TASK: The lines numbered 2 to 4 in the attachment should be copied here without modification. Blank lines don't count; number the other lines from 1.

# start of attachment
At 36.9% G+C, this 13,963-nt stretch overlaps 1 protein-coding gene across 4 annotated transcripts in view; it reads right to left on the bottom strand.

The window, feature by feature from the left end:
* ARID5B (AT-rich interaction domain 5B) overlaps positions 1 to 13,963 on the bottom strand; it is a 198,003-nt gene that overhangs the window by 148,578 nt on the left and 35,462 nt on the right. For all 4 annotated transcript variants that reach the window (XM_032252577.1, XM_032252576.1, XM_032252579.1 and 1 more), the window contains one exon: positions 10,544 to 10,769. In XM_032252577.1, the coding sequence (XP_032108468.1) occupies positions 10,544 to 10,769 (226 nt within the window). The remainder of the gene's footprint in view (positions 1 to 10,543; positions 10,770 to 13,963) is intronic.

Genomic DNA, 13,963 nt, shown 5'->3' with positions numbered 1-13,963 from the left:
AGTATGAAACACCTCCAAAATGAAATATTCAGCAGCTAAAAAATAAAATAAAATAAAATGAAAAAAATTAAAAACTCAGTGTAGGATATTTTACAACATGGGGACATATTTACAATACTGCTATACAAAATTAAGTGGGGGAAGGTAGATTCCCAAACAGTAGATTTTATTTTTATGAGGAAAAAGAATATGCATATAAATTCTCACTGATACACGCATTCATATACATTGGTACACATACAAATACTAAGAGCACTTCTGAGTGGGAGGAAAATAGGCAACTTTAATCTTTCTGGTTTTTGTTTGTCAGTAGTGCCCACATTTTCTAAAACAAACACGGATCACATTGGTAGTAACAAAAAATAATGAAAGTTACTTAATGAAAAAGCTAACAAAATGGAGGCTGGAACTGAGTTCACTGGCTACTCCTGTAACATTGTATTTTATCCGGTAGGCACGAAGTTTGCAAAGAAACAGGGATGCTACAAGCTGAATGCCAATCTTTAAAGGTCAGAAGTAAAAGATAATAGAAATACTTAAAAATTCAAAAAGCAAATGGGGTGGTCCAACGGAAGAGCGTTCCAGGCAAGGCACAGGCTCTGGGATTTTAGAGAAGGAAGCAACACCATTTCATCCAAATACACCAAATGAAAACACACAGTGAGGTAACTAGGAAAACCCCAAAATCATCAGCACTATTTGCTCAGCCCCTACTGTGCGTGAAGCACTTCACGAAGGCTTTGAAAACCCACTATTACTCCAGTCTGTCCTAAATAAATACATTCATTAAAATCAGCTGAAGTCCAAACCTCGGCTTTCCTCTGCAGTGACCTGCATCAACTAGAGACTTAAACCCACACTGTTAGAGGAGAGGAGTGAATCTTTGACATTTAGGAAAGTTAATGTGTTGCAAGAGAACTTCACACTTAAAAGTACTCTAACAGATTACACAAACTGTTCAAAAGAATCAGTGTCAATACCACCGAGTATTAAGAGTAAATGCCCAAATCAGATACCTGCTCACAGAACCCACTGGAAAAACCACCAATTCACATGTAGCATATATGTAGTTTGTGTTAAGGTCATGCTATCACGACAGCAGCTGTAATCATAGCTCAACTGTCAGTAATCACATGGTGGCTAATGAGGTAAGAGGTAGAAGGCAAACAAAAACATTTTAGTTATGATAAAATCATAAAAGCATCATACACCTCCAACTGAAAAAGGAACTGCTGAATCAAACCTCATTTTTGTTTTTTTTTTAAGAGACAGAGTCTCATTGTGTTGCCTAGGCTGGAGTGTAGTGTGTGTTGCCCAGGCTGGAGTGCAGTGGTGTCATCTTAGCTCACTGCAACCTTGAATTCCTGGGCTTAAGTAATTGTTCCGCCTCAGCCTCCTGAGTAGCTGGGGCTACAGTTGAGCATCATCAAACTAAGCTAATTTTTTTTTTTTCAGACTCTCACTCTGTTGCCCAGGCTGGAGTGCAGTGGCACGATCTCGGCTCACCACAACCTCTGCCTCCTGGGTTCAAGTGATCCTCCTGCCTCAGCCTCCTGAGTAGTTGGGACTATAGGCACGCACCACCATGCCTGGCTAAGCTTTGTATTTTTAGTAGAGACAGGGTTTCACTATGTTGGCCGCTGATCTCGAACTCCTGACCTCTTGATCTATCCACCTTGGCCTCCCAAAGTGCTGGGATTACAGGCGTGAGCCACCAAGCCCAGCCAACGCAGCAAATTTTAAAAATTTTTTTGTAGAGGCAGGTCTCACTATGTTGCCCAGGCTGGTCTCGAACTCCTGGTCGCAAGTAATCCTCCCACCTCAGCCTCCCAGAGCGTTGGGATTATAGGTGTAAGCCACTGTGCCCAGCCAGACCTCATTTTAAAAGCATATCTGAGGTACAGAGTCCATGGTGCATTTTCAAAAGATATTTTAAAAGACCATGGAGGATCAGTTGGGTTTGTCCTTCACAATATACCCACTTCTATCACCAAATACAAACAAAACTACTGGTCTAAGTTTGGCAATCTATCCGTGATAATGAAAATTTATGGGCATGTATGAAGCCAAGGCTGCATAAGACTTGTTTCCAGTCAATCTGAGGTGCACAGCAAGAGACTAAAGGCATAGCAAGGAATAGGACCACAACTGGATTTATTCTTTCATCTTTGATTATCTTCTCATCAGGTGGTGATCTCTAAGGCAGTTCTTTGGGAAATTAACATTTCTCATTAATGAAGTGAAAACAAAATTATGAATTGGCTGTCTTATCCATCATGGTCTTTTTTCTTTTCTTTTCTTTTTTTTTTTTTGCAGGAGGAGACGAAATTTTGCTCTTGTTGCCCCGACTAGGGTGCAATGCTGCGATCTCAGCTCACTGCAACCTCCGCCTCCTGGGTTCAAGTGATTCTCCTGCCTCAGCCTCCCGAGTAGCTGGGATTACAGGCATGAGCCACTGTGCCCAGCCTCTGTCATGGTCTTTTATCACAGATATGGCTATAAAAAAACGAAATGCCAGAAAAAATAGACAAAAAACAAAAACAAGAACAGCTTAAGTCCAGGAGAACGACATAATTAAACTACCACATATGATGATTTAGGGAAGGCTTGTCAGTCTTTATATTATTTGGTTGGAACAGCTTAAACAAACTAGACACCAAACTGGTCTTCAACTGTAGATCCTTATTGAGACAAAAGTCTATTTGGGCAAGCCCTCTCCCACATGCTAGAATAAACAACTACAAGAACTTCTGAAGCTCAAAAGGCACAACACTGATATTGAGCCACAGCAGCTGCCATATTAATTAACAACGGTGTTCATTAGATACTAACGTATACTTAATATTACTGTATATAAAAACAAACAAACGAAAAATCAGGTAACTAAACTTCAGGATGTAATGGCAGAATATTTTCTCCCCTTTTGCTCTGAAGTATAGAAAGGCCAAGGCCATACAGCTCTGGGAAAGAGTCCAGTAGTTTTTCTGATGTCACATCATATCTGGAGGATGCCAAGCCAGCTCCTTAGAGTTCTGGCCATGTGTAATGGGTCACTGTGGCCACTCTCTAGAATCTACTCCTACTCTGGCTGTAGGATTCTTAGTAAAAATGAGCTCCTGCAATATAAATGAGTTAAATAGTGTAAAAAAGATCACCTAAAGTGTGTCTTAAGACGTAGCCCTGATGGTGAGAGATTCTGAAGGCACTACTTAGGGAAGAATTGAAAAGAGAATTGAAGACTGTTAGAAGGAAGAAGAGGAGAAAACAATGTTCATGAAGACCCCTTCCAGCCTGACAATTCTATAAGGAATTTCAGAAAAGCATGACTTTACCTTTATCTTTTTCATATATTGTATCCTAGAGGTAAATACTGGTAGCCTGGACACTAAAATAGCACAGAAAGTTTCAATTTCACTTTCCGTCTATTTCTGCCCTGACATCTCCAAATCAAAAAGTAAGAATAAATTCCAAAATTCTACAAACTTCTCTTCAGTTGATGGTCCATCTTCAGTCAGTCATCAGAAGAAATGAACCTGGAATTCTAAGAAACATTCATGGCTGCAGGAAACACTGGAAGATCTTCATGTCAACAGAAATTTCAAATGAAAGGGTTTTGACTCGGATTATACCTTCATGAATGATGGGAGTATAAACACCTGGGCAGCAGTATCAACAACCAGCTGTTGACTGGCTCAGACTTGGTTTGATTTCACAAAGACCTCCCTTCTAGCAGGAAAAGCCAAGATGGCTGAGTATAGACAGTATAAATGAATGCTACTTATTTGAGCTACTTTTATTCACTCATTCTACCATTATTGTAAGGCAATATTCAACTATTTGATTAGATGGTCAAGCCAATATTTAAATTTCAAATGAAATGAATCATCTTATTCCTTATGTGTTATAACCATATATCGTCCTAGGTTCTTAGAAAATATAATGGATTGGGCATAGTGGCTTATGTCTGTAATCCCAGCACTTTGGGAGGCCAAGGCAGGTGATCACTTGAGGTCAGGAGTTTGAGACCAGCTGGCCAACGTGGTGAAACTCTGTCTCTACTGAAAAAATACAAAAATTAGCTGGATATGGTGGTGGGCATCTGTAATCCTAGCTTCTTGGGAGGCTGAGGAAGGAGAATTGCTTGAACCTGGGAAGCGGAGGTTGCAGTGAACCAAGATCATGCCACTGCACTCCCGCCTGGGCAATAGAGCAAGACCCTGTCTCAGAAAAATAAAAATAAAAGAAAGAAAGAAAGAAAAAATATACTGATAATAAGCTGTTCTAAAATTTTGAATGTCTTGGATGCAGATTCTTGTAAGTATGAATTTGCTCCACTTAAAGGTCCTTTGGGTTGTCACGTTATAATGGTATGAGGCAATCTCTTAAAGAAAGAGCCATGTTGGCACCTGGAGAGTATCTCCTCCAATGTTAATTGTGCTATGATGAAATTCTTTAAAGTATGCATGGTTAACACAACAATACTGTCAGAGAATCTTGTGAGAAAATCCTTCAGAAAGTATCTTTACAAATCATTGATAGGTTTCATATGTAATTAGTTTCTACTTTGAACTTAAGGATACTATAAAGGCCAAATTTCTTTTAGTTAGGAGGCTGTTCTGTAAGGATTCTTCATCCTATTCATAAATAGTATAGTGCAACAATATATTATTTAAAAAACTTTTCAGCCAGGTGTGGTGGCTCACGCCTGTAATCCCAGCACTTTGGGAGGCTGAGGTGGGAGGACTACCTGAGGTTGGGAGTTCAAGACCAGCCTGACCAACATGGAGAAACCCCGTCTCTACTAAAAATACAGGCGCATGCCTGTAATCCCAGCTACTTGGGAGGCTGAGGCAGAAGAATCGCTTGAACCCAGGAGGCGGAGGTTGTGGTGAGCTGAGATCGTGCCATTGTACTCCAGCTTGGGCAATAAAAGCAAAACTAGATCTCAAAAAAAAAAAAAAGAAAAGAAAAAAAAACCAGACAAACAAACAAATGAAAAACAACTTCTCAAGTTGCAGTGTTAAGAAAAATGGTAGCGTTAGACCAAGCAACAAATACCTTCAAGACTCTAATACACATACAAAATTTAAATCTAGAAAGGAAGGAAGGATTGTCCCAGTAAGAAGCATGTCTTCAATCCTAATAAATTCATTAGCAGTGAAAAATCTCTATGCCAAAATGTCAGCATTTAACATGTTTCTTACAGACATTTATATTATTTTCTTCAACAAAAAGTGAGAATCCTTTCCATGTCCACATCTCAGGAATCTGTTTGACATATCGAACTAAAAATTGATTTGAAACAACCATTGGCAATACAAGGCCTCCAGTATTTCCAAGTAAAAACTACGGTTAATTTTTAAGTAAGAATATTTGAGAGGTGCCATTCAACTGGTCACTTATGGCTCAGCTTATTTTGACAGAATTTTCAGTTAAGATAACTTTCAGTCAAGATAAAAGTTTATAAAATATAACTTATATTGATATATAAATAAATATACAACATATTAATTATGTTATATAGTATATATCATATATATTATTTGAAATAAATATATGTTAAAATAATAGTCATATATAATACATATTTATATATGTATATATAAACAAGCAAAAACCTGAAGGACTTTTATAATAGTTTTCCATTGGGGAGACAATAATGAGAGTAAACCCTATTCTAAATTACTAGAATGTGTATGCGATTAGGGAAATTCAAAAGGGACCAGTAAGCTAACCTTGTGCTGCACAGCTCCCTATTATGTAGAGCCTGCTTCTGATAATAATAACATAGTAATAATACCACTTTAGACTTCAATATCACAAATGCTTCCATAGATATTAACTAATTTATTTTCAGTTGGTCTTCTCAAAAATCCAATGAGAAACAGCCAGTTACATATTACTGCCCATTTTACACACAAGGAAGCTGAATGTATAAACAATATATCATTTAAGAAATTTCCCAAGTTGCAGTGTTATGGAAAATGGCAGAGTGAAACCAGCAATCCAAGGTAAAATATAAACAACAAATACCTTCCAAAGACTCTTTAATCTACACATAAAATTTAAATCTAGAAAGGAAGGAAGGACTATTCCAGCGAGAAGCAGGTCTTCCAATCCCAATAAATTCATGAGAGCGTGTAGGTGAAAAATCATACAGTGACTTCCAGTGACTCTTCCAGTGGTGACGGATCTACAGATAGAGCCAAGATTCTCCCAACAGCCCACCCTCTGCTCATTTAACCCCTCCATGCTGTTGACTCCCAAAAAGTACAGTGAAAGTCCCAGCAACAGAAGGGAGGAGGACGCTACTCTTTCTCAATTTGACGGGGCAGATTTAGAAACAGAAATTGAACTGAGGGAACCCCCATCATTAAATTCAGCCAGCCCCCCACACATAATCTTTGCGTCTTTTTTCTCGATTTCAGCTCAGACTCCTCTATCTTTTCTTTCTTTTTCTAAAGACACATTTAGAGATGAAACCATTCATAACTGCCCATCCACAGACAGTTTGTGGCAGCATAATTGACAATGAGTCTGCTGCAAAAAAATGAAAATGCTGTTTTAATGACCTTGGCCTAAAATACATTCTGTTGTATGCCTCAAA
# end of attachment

The window, feature by feature from the left end:
* ARID5B (AT-rich interaction domain 5B) overlaps positions 1 to 13,963 on the bottom strand; it is a 198,003-nt gene that overhangs the window by 148,578 nt on the left and 35,462 nt on the right. For all 4 annotated transcript variants that reach the window (XM_032252577.1, XM_032252576.1, XM_032252579.1 and 1 more), the window contains one exon: positions 10,544 to 10,769. In XM_032252577.1, the coding sequence (XP_032108468.1) occupies positions 10,544 to 10,769 (226 nt within the window). The remainder of the gene's footprint in view (positions 1 to 10,543; positions 10,770 to 13,963) is intronic.

Genomic DNA, 13,963 nt, shown 5'->3' with positions numbered 1-13,963 from the left: